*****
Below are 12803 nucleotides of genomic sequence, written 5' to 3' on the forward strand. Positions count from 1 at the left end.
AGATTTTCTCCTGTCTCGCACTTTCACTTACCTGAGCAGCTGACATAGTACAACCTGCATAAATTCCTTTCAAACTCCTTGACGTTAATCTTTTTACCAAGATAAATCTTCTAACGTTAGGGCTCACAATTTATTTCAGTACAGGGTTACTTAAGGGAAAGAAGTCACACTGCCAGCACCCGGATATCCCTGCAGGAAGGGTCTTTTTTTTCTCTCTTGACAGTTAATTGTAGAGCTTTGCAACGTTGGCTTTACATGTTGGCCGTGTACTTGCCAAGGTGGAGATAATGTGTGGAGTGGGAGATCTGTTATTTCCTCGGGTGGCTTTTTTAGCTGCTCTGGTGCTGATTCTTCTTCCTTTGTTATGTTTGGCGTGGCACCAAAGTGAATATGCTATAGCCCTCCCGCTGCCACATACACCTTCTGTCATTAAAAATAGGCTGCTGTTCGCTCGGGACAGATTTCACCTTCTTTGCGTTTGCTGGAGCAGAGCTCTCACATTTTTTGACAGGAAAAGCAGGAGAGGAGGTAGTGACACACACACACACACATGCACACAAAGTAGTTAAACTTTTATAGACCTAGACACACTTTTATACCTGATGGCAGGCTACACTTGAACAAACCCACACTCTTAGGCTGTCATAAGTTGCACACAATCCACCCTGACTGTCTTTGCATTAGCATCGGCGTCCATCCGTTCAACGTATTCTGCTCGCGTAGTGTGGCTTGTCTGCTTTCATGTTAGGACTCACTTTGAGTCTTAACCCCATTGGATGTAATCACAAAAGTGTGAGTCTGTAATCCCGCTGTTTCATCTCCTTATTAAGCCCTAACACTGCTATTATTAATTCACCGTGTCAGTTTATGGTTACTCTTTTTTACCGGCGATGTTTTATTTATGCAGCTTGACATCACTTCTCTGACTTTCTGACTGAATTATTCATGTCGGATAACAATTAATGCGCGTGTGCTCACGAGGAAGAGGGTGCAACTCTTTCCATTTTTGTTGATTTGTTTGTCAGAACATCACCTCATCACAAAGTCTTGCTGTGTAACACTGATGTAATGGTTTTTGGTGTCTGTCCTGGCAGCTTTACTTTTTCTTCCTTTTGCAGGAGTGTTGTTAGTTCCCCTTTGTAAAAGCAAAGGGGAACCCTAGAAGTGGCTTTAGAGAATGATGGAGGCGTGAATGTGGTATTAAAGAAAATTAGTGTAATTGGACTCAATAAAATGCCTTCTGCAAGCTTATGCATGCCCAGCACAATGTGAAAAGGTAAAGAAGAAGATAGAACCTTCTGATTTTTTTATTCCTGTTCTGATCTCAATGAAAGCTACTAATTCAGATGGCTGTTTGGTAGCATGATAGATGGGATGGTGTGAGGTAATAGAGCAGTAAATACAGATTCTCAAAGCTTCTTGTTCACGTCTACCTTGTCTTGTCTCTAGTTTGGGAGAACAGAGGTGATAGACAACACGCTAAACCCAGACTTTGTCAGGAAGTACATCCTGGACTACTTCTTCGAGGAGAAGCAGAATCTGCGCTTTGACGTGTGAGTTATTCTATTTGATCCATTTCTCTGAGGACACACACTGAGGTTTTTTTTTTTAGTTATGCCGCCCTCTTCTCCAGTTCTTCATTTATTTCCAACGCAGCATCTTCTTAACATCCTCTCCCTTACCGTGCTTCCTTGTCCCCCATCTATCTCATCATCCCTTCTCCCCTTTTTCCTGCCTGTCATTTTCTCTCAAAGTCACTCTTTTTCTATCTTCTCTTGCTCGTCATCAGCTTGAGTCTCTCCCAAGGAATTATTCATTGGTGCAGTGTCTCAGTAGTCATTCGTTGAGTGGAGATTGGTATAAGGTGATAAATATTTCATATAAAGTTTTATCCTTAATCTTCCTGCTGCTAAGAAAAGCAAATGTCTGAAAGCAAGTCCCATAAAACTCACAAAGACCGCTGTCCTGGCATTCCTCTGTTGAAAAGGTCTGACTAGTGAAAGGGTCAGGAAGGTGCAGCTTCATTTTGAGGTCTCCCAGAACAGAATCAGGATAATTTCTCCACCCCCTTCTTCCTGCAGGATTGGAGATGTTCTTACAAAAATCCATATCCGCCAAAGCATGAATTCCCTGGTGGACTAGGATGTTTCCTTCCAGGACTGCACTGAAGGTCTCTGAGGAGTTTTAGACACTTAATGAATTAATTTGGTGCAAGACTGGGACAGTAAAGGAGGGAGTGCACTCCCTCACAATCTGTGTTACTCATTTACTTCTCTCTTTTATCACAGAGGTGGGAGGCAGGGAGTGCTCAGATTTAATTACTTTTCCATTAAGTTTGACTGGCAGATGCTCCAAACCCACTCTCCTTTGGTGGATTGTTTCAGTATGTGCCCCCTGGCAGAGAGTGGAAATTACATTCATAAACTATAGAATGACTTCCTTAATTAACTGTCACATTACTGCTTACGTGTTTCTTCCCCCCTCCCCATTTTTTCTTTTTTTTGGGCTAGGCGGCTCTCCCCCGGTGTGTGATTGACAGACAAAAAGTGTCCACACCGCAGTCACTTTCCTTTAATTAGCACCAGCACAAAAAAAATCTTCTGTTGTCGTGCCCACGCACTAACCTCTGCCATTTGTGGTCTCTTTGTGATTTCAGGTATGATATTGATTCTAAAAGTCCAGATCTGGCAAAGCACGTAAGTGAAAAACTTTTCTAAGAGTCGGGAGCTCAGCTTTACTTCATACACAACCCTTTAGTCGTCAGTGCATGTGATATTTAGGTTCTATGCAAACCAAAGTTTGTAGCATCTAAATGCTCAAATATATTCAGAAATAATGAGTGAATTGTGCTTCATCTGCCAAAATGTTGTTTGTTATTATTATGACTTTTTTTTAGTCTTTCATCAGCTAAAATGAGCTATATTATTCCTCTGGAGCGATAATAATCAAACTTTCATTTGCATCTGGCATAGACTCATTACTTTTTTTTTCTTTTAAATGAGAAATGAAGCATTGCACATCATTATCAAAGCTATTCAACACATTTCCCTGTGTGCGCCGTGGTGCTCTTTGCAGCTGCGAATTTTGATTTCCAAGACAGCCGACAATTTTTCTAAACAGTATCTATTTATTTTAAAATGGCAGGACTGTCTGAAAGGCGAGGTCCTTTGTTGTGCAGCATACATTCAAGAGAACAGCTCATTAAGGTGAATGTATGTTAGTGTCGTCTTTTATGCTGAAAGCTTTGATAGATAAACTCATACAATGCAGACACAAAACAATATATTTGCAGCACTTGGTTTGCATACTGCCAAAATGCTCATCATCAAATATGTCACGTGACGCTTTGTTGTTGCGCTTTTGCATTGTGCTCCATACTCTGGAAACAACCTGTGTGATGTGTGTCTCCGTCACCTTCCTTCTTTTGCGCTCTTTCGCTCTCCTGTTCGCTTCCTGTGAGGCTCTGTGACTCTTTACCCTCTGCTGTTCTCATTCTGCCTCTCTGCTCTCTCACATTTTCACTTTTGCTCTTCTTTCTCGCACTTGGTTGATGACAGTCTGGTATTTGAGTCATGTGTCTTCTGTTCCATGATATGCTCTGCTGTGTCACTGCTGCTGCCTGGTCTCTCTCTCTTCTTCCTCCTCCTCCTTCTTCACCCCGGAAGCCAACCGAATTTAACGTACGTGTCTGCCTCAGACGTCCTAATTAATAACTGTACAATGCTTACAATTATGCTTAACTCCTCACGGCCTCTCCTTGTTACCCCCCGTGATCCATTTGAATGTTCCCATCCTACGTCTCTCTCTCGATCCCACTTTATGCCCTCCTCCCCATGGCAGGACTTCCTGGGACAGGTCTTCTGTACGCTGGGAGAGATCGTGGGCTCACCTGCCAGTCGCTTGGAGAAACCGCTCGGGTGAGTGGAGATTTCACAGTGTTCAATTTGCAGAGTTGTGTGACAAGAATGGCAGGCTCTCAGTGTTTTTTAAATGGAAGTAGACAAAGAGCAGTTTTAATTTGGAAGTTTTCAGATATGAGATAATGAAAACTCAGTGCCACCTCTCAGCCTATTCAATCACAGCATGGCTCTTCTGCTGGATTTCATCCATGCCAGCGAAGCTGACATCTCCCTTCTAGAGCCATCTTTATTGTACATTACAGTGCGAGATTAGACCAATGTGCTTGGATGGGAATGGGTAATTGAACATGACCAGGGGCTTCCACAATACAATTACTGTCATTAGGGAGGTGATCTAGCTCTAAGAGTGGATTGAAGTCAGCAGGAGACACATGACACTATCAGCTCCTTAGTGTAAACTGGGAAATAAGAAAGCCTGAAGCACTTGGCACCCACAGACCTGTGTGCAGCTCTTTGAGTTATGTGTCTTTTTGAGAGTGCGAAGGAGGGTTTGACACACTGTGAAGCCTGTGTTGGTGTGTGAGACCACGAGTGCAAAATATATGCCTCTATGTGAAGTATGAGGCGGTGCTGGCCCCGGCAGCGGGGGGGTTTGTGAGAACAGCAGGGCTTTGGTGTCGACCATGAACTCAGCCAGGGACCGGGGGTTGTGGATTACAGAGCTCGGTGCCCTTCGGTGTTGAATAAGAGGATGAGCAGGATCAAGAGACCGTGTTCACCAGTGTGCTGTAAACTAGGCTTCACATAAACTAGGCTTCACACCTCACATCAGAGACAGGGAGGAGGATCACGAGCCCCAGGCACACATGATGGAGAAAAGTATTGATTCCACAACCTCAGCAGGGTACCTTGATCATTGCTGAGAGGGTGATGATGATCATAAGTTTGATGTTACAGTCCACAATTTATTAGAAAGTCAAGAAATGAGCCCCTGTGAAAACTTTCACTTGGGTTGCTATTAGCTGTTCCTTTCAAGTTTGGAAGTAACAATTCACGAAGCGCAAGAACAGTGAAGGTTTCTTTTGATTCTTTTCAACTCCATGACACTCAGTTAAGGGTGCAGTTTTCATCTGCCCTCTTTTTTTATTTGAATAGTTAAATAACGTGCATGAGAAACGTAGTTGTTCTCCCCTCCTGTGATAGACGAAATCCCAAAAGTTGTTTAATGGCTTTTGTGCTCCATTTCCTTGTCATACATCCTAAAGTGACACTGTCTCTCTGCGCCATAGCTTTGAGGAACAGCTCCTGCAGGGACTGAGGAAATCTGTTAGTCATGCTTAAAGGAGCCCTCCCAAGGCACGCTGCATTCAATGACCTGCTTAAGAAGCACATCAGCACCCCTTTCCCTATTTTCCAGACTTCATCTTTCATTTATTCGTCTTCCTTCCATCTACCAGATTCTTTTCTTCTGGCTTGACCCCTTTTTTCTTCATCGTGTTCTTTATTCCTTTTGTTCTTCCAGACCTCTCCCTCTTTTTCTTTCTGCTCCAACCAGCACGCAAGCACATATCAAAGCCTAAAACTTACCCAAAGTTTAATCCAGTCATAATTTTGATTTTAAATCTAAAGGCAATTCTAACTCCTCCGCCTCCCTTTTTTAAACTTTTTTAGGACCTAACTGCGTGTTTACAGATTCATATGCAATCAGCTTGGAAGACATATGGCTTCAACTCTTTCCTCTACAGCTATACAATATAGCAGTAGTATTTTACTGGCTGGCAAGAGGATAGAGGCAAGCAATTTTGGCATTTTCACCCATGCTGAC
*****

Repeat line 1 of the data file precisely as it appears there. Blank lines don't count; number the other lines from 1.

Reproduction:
Below are 12803 nucleotides of genomic sequence, written 5' to 3' on the forward strand. Positions count from 1 at the left end.